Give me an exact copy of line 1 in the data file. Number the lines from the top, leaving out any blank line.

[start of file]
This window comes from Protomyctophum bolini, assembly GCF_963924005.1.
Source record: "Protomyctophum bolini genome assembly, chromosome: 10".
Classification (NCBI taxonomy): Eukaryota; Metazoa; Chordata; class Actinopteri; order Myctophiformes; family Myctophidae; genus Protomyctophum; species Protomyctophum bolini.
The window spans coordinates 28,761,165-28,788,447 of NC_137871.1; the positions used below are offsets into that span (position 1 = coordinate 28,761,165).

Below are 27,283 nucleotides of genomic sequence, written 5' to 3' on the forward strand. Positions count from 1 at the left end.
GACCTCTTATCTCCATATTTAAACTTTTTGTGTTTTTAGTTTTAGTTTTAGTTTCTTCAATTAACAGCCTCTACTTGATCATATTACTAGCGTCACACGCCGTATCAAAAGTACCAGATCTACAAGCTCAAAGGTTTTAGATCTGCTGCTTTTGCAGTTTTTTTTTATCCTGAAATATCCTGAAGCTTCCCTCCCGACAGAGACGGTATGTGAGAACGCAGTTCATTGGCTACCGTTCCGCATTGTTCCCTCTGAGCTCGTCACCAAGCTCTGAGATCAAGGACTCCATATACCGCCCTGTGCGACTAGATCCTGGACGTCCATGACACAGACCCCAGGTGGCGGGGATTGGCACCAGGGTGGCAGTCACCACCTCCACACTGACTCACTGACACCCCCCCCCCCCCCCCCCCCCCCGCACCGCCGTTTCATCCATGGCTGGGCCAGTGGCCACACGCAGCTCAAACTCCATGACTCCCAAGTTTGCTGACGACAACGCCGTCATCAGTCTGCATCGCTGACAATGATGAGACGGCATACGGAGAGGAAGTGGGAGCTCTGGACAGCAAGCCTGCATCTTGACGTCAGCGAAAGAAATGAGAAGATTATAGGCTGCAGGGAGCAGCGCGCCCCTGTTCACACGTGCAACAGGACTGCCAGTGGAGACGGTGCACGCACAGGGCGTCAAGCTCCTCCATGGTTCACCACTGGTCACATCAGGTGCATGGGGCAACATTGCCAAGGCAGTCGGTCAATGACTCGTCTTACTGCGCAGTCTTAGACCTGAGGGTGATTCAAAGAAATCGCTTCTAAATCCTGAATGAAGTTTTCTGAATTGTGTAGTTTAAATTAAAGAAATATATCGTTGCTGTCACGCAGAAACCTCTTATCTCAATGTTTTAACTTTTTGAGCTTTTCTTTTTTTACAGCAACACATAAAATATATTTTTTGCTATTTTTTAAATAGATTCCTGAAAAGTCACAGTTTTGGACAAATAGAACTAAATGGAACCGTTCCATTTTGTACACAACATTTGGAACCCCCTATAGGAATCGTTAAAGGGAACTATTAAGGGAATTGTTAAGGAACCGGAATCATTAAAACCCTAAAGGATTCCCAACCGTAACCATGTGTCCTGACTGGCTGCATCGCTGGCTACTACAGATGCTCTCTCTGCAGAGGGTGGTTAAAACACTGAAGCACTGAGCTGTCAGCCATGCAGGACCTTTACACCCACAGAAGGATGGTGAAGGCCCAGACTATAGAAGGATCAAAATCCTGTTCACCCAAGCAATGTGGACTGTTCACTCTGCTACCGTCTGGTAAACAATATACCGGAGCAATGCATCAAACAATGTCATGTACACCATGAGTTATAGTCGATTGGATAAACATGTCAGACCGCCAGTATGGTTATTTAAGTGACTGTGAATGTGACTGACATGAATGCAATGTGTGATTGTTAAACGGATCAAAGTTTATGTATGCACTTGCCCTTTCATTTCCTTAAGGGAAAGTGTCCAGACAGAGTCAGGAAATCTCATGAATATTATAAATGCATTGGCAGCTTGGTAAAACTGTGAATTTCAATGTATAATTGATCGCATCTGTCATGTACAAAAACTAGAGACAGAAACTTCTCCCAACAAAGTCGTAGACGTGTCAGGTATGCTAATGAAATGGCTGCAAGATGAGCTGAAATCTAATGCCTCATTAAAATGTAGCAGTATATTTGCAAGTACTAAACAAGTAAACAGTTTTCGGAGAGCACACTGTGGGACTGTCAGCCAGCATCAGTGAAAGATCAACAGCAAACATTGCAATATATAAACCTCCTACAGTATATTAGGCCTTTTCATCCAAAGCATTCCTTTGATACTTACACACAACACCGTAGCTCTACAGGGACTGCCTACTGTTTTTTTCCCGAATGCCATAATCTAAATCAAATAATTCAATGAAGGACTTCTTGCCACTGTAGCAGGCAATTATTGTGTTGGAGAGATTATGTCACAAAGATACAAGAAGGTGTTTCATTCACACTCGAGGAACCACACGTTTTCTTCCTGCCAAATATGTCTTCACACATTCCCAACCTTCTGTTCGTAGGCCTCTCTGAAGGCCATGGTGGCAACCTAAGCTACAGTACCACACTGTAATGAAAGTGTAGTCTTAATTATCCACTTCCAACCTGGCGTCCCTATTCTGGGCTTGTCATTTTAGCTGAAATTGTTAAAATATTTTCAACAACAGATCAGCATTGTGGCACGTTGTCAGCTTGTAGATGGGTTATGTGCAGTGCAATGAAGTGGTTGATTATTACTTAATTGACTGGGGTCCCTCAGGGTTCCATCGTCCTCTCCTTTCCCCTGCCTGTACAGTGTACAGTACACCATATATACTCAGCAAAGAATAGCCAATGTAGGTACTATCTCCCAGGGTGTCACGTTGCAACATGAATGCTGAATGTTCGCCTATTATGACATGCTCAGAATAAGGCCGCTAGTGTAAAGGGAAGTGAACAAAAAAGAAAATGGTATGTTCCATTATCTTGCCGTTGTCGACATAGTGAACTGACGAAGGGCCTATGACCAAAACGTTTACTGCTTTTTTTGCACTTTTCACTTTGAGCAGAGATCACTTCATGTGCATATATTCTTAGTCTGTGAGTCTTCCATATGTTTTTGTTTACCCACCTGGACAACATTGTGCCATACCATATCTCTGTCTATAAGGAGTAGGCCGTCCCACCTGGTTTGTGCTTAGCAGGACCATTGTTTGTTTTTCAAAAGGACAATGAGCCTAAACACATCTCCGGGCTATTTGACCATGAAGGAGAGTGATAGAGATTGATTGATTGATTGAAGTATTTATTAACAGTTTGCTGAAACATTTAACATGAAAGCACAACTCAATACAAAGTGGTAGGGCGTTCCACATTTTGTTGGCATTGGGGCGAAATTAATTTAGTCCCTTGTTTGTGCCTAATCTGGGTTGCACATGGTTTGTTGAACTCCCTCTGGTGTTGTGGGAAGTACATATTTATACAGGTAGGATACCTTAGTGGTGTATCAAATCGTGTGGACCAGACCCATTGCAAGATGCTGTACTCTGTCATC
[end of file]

This window comes from Protomyctophum bolini, assembly GCF_963924005.1.